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Austin ISD approves $1.6 billion budget for upcoming year

Part of the budget includes position cuts and more than $20 million in staff raises.

AUSTIN, Texas — On Thursday during an Austin ISD board meeting, trustees were presented with a final budget recommendation for the 2022-23 fiscal year.

The board voted 7-2 to pass the budget, worth more than $1.6 billion. Part of it includes position cuts and more than $20 million in staff raises.

Although the budget is set at $1.6 billion, the district will pay the state about half of it, or $800 million, in recapture.

RELATED: Austin ISD board members continue to discuss plans for 2022-23 budget

Jason Stanford, the district's chief communications officer, said it's the first time in about six years that AISD has a balanced budget without dipping into savings. It's something Stanford said is good for taxpayers.

"The more responsible we are with our money, the more we can give to our teachers and principals and the bus drivers and the counselors and all those folks," Stanford said.

As part of balancing the budget, the district is eliminating nearly 600 positions, including vacant jobs with AISD police, central office positions, and vacant bus driver positions. According to the district, that helps pay for wage increases.

RELATED: Austin ISD police losing 15 officer positions amid staff cuts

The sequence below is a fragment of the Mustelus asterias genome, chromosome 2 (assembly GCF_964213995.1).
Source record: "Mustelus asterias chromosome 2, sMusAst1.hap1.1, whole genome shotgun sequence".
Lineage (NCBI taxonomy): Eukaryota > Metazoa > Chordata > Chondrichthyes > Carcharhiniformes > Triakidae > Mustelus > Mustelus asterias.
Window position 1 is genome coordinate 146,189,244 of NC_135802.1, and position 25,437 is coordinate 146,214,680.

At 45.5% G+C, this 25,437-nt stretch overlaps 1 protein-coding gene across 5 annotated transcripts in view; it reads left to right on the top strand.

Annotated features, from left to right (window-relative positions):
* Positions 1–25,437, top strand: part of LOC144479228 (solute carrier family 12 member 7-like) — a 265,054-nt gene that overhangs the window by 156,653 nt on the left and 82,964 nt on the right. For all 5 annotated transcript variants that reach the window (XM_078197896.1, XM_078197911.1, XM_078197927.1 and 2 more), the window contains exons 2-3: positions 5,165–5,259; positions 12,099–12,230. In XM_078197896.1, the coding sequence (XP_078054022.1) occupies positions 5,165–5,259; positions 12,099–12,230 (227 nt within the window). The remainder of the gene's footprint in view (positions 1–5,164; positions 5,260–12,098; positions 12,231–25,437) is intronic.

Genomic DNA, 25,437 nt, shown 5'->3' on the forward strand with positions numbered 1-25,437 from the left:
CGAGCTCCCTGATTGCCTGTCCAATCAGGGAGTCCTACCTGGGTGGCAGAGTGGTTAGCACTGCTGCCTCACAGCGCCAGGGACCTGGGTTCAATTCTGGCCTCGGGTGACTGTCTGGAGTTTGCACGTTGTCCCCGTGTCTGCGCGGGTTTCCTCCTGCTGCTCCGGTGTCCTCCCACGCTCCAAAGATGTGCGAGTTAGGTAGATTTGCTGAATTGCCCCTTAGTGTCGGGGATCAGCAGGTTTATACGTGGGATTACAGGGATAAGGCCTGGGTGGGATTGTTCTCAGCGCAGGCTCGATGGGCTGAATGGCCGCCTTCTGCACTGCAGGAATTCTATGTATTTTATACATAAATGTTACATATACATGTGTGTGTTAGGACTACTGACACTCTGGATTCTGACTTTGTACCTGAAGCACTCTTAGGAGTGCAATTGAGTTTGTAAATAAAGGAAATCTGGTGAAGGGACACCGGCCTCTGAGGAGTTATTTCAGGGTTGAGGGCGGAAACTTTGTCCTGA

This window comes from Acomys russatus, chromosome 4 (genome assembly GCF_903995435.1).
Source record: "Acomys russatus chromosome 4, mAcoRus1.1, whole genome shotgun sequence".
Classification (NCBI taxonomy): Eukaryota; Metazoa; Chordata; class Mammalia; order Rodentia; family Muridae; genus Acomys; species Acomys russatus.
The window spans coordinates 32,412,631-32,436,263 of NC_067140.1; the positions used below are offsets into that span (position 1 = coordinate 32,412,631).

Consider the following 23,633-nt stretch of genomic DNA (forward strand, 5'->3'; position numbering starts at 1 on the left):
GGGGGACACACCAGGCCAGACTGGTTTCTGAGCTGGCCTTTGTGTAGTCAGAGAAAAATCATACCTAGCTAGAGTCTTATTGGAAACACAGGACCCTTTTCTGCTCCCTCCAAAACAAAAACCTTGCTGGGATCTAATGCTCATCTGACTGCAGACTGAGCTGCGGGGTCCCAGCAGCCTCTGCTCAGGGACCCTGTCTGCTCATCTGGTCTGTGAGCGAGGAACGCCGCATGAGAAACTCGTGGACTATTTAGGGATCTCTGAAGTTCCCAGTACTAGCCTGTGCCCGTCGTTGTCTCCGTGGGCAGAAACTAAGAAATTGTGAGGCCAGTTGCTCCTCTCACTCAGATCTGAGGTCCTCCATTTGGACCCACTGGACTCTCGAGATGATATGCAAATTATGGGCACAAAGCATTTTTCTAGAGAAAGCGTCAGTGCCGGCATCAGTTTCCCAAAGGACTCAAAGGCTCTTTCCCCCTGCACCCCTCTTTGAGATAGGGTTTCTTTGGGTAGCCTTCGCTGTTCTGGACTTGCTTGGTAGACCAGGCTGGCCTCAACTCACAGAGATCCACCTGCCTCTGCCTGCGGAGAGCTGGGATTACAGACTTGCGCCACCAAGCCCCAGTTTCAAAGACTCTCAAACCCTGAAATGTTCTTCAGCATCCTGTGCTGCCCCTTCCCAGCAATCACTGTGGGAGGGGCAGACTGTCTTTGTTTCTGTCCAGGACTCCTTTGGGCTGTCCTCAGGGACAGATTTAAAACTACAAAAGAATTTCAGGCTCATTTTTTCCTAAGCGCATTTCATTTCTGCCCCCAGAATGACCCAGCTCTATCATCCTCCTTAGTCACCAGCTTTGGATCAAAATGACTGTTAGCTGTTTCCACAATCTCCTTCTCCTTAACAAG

In the upcoming school year, teachers will get $1,000 base pay raises, bus drivers will get bumped to $21 an hour, and classified staff will have a minimum wage of $16 an hour.

Credit: KVUE

"There are things that changed because of our negotiations that we're happy about, but we've got a lot more to do as this city becomes more ridiculous to live in," Ken Zarifis said, the president of Education Austin.

RELATED: Education Austin hosts rally demanding higher pay for AISD teachers, staff

Zarifis said the AISD teachers union has been pushing for higher pay for all staff for several months and that a balanced budget wasn't at the top of the union's list.

"People should be our priority as opposed to a balanced budget," Zarifis said.

The district said a balanced budget is overall better for staff and the community.

"We've been pretty willy-nilly as a district in the past, in previous administrations about how we did this. We're being responsible now," Stanford said.

Now that the board has approved the budget, it will approve any sort of property tax changes by September. 

For a breakdown of the 2022-2023 budget, click here

Here's a list of the staff being cut as part of the upcoming budget. 

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